Like Critchley, Marino asserted that the fundamental Fifth Amendment right against self-incrimination — which is just as important to the innocent as it is to the guilty — outweighs the interests of any legislative committee investigating a scandal.
Politics and Partisanship
“When all of the politics and all of the partisanship gets stripped away,” Marino said, this case is about the fundamental right to resist “the ability of government to compel someone to bear witness against himself.”
Schar suggested in court that if Jacobson did not require Kelly and Stepien to provide the documents required, it would severely undermine the ability of legislative investigatory committees throughout the country to probe public corruption and malfeasance.
But Schar also seemed to recognize that the committee’s subpoenas could be considered overly broad — what Marino dismissed as a “fishing expedition.” He acknowledged that the panel was able to meet the “reasonable specificity” standard required for subpoenas more easily in its demand for emails and text messages from Kelly and Stepien because it already had many in its possession. But he admitted that this was not the case in the committee’s quest for cellphone records, calendars and especially diaries or other written communications of which it had no direct knowledge.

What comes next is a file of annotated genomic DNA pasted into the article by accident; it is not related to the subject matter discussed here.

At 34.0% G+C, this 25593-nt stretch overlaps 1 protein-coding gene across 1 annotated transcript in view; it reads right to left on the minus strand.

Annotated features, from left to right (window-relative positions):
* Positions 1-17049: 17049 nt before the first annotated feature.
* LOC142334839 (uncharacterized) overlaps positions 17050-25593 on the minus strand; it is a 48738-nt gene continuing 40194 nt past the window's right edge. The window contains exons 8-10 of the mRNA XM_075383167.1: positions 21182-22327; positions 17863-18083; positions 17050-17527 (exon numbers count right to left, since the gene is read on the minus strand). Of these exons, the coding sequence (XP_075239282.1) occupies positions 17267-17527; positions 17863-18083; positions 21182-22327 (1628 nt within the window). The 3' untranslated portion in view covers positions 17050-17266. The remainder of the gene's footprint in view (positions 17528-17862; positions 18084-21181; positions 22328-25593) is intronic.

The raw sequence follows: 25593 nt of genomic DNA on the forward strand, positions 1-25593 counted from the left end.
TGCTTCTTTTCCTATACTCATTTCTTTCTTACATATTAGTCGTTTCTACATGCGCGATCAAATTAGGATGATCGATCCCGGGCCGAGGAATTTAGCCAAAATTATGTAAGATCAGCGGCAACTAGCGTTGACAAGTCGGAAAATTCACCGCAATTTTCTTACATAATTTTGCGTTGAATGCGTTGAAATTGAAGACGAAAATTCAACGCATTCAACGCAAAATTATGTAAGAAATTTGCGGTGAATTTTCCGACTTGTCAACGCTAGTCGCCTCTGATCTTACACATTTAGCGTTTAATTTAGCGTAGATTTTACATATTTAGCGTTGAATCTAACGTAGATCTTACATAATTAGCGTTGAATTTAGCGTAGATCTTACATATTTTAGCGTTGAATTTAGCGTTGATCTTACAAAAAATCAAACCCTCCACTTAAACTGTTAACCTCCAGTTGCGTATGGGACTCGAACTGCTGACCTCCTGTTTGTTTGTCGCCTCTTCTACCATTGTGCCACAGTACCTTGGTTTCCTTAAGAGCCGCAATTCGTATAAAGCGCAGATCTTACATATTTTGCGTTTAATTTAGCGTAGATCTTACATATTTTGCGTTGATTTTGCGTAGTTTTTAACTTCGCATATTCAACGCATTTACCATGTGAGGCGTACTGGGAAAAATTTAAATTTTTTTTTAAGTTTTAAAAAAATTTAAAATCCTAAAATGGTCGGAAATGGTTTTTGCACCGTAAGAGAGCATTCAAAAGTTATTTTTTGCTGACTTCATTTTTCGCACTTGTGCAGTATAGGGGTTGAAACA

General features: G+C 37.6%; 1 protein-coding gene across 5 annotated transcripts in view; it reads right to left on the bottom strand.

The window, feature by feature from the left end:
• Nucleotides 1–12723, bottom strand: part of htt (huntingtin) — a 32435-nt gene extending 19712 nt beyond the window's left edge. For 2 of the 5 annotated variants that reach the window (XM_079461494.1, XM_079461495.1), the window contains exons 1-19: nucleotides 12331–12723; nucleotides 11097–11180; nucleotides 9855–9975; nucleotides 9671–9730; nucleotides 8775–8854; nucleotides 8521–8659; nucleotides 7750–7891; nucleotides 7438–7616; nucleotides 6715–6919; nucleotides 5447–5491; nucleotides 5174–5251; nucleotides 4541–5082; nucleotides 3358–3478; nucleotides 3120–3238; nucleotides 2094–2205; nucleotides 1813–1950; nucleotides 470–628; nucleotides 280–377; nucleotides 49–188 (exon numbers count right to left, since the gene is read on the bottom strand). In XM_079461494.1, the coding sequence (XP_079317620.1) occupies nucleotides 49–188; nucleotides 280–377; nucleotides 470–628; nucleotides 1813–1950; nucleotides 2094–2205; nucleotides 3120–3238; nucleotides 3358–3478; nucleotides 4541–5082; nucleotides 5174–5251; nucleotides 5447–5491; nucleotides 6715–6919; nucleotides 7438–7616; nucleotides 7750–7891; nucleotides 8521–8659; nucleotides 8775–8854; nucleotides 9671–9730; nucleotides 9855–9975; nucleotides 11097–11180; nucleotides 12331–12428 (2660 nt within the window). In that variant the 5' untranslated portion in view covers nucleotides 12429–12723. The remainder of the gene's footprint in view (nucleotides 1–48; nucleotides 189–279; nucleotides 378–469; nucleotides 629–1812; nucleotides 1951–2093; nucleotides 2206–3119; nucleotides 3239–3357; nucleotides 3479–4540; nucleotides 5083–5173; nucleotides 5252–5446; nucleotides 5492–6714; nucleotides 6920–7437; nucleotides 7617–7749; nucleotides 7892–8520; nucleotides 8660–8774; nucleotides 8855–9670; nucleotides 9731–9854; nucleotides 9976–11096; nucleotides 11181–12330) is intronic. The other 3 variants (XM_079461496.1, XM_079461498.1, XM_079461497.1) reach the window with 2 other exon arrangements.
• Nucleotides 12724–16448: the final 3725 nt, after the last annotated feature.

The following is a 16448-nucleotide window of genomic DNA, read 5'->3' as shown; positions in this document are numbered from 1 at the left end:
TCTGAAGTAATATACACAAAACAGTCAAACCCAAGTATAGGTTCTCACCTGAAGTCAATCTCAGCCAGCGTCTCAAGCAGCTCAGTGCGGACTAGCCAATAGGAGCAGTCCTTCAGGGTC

Jacobson questioned Schar’s suggestion that she determine which parts of the subpoena should be enforced – a position that might ultimately require Schar and the committee to redraft their subpoenas if Jacobson declines to do so.
She also questioned whether she had jurisdiction to hold Kelly and Stepien in contempt to enforce the subpoenas, and whether that was within the power of the legislative committee. Schar said the committee lacked the power to hold Kelly and Stepien in contempt because of the way the panel was constituted by separate Senate and Assembly resolutions.
Based on Jacobson’s comments at the conclusion of the hearing, Wisniewski said he expected her to issue her decision at the end of March or early in April.
“We will continue to move forward with the work of the committee in receiving documents under a number of other subpoenas and continuing to analyze the material to decide how the committee will move forward,” Wisniewski said.
He added that the committee would release additional documents as witnesses are called to testify before the panel, but said he did not expect to convene any committee meetings to hear testimony until after Jacobson issues her ruling.